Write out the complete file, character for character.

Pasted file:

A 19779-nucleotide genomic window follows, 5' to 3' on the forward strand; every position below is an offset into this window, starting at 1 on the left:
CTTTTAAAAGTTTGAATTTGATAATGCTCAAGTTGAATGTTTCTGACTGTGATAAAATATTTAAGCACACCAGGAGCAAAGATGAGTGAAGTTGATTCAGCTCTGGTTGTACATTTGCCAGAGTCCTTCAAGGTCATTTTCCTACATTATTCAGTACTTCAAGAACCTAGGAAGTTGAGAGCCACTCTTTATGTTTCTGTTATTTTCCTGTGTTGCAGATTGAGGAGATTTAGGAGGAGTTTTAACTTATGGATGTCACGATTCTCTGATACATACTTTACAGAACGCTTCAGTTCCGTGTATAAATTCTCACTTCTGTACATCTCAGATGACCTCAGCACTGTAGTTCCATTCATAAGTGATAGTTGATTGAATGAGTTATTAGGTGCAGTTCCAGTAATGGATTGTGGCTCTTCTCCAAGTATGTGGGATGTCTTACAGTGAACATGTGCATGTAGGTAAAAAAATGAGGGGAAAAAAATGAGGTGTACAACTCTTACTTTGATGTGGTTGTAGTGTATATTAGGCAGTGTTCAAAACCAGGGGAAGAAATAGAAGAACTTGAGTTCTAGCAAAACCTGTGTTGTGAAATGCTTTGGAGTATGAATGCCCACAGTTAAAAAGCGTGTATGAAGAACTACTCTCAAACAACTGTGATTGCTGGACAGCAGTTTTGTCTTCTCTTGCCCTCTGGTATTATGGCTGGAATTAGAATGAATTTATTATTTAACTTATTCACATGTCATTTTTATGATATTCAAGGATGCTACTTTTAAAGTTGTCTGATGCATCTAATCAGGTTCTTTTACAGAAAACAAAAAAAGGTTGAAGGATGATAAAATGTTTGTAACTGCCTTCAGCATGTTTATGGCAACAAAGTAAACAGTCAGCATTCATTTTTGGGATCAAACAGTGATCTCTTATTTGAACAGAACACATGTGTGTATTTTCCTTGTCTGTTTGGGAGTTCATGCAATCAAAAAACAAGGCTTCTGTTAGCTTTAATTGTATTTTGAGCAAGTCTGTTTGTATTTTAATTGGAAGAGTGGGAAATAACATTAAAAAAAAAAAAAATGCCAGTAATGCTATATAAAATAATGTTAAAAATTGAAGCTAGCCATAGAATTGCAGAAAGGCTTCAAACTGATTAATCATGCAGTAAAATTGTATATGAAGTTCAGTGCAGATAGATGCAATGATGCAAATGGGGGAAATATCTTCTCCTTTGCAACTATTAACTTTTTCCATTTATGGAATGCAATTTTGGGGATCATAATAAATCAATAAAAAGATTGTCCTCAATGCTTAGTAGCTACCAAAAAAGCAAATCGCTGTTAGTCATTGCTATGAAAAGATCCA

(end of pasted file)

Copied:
A 19779-nucleotide genomic window follows, 5' to 3' on the forward strand; every position below is an offset into this window, starting at 1 on the left:
CTTTTAAAAGTTTGAATTTGATAATGCTCAAGTTGAATGTTTCTGACTGTGATAAAATATTTAAGCACACCAGGAGCAAAGATGAGTGAAGTTGATTCAGCTCTGGTTGTACATTTGCCAGAGTCCTTCAAGGTCATTTTCCTACATTATTCAGTACTTCAAGAACCTAGGAAGTTGAGAGCCACTCTTTATGTTTCTGTTATTTTCCTGTGTTGCAGATTGAGGAGATTTAGGAGGAGTTTTAACTTATGGATGTCACGATTCTCTGATACATACTTTACAGAACGCTTCAGTTCCGTGTATAAATTCTCACTTCTGTACATCTCAGATGACCTCAGCACTGTAGTTCCATTCATAAGTGATAGTTGATTGAATGAGTTATTAGGTGCAGTTCCAGTAATGGATTGTGGCTCTTCTCCAAGTATGTGGGATGTCTTACAGTGAACATGTGCATGTAGGTAAAAAAATGAGGGGAAAAAAATGAGGTGTACAACTCTTACTTTGATGTGGTTGTAGTGTATATTAGGCAGTGTTCAAAACCAGGGGAAGAAATAGAAGAACTTGAGTTCTAGCAAAACCTGTGTTGTGAAATGCTTTGGAGTATGAATGCCCACAGTTAAAAAGCGTGTATGAAGAACTACTCTCAAACAACTGTGATTGCTGGACAGCAGTTTTGTCTTCTCTTGCCCTCTGGTATTATGGCTGGAATTAGAATGAATTTATTATTTAACTTATTCACATGTCATTTTTATGATATTCAAGGATGCTACTTTTAAAGTTGTCTGATGCATCTAATCAGGTTCTTTTACAGAAAACAAAAAAAGGTTGAAGGATGATAAAATGTTTGTAACTGCCTTCAGCATGTTTATGGCAACAAAGTAAACAGTCAGCATTCATTTTTGGGATCAAACAGTGATCTCTTATTTGAACAGAACACATGTGTGTATTTTCCTTGTCTGTTTGGGAGTTCATGCAATCAAAAAACAAGGCTTCTGTTAGCTTTAATTGTATTTTGAGCAAGTCTGTTTGTATTTTAATTGGAAGAGTGGGAAATAACATTAAAAAAAAAAAAAATGCCAGTAATGCTATATAAAATAATGTTAAAAATTGAAGCTAGCCATAGAATTGCAGAAAGGCTTCAAACTGATTAATCATGCAGTAAAATTGTATATGAAGTTCAGTGCAGATAGATGCAATGATGCAAATGGGGGAAATATCTTCTCCTTTGCAACTATTAACTTTTTCCATTTATGGAATGCAATTTTGGGGATCATAATAAATCAATAAAAAGATTGTCCTCAATGCTTAGTAGCTACCAAAAAAGCAAATCGCTGTTAGTCATTGCTATGAAAAGATCCA